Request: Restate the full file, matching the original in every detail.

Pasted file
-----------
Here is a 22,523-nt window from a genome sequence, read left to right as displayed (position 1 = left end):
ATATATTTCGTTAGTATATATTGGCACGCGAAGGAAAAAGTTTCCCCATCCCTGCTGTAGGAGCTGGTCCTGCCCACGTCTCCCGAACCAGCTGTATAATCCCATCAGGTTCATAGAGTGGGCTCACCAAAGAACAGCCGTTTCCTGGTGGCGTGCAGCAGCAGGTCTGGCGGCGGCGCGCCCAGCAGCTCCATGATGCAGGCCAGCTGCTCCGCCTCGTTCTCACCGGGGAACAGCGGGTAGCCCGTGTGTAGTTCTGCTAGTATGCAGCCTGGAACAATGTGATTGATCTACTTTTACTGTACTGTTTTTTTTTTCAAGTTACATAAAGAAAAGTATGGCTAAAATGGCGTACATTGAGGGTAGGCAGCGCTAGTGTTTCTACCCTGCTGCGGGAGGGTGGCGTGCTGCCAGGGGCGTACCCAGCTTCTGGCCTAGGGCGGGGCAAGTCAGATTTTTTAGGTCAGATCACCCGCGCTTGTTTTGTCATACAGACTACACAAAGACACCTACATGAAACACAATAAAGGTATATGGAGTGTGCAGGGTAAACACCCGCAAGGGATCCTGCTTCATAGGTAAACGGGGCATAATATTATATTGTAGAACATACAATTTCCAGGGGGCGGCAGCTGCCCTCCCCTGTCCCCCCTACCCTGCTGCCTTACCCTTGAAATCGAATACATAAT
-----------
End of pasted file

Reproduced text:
Here is a 22,523-nt window from a genome sequence, read left to right as displayed (position 1 = left end):
ATATATTTCGTTAGTATATATTGGCACGCGAAGGAAAAAGTTTCCCCATCCCTGCTGTAGGAGCTGGTCCTGCCCACGTCTCCCGAACCAGCTGTATAATCCCATCAGGTTCATAGAGTGGGCTCACCAAAGAACAGCCGTTTCCTGGTGGCGTGCAGCAGCAGGTCTGGCGGCGGCGCGCCCAGCAGCTCCATGATGCAGGCCAGCTGCTCCGCCTCGTTCTCACCGGGGAACAGCGGGTAGCCCGTGTGTAGTTCTGCTAGTATGCAGCCTGGAACAATGTGATTGATCTACTTTTACTGTACTGTTTTTTTTTTCAAGTTACATAAAGAAAAGTATGGCTAAAATGGCGTACATTGAGGGTAGGCAGCGCTAGTGTTTCTACCCTGCTGCGGGAGGGTGGCGTGCTGCCAGGGGCGTACCCAGCTTCTGGCCTAGGGCGGGGCAAGTCAGATTTTTTAGGTCAGATCACCCGCGCTTGTTTTGTCATACAGACTACACAAAGACACCTACATGAAACACAATAAAGGTATATGGAGTGTGCAGGGTAAACACCCGCAAGGGATCCTGCTTCATAGGTAAACGGGGCATAATATTATATTGTAGAACATACAATTTCCAGGGGGCGGCAGCTGCCCTCCCCTGTCCCCCCTACCCTGCTGCCTTACCCTTGAAATCGAATACATAAT